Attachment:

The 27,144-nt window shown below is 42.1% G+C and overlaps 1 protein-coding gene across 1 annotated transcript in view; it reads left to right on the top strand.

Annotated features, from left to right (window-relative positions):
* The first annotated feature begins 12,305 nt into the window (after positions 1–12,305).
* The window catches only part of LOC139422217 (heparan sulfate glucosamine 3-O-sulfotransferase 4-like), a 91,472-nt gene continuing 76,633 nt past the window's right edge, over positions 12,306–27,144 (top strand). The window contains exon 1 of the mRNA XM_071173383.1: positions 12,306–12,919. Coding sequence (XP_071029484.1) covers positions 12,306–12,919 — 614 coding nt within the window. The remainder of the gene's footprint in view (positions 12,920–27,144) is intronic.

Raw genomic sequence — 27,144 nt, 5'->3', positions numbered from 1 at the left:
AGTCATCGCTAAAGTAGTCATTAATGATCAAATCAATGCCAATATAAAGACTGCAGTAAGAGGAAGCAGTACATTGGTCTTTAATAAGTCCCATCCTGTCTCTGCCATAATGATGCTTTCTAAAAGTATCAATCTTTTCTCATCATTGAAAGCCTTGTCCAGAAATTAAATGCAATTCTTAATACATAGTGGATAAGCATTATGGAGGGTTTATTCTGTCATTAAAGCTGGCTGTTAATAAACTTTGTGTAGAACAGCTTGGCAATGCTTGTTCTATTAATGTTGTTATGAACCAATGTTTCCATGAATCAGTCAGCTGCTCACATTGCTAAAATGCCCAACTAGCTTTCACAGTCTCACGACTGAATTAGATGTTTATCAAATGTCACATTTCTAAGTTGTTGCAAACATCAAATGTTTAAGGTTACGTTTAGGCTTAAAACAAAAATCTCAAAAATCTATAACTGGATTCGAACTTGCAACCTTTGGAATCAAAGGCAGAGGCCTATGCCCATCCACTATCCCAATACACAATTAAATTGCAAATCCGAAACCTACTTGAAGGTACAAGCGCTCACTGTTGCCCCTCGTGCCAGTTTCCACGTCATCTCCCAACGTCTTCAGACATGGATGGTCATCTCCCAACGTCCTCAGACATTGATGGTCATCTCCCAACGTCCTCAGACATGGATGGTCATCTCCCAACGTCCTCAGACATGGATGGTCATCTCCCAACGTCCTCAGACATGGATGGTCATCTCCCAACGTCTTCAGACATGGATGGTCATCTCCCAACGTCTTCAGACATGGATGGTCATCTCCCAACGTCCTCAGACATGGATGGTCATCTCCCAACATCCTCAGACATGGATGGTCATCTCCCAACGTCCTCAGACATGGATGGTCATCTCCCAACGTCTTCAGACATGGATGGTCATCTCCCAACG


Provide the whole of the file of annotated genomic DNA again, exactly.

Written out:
The 27,144-nt window shown below is 42.1% G+C and overlaps 1 protein-coding gene across 1 annotated transcript in view; it reads left to right on the top strand.

Annotated features, from left to right (window-relative positions):
* The first annotated feature begins 12,305 nt into the window (after positions 1–12,305).
* The window catches only part of LOC139422217 (heparan sulfate glucosamine 3-O-sulfotransferase 4-like), a 91,472-nt gene continuing 76,633 nt past the window's right edge, over positions 12,306–27,144 (top strand). The window contains exon 1 of the mRNA XM_071173383.1: positions 12,306–12,919. Coding sequence (XP_071029484.1) covers positions 12,306–12,919 — 614 coding nt within the window. The remainder of the gene's footprint in view (positions 12,920–27,144) is intronic.

Raw genomic sequence — 27,144 nt, 5'->3', positions numbered from 1 at the left:
AGTCATCGCTAAAGTAGTCATTAATGATCAAATCAATGCCAATATAAAGACTGCAGTAAGAGGAAGCAGTACATTGGTCTTTAATAAGTCCCATCCTGTCTCTGCCATAATGATGCTTTCTAAAAGTATCAATCTTTTCTCATCATTGAAAGCCTTGTCCAGAAATTAAATGCAATTCTTAATACATAGTGGATAAGCATTATGGAGGGTTTATTCTGTCATTAAAGCTGGCTGTTAATAAACTTTGTGTAGAACAGCTTGGCAATGCTTGTTCTATTAATGTTGTTATGAACCAATGTTTCCATGAATCAGTCAGCTGCTCACATTGCTAAAATGCCCAACTAGCTTTCACAGTCTCACGACTGAATTAGATGTTTATCAAATGTCACATTTCTAAGTTGTTGCAAACATCAAATGTTTAAGGTTACGTTTAGGCTTAAAACAAAAATCTCAAAAATCTATAACTGGATTCGAACTTGCAACCTTTGGAATCAAAGGCAGAGGCCTATGCCCATCCACTATCCCAATACACAATTAAATTGCAAATCCGAAACCTACTTGAAGGTACAAGCGCTCACTGTTGCCCCTCGTGCCAGTTTCCACGTCATCTCCCAACGTCTTCAGACATGGATGGTCATCTCCCAACGTCCTCAGACATTGATGGTCATCTCCCAACGTCCTCAGACATGGATGGTCATCTCCCAACGTCCTCAGACATGGATGGTCATCTCCCAACGTCCTCAGACATGGATGGTCATCTCCCAACGTCTTCAGACATGGATGGTCATCTCCCAACGTCTTCAGACATGGATGGTCATCTCCCAACGTCCTCAGACATGGATGGTCATCTCCCAACATCCTCAGACATGGATGGTCATCTCCCAACGTCCTCAGACATGGATGGTCATCTCCCAACGTCTTCAGACATGGATGGTCATCTCCCAACG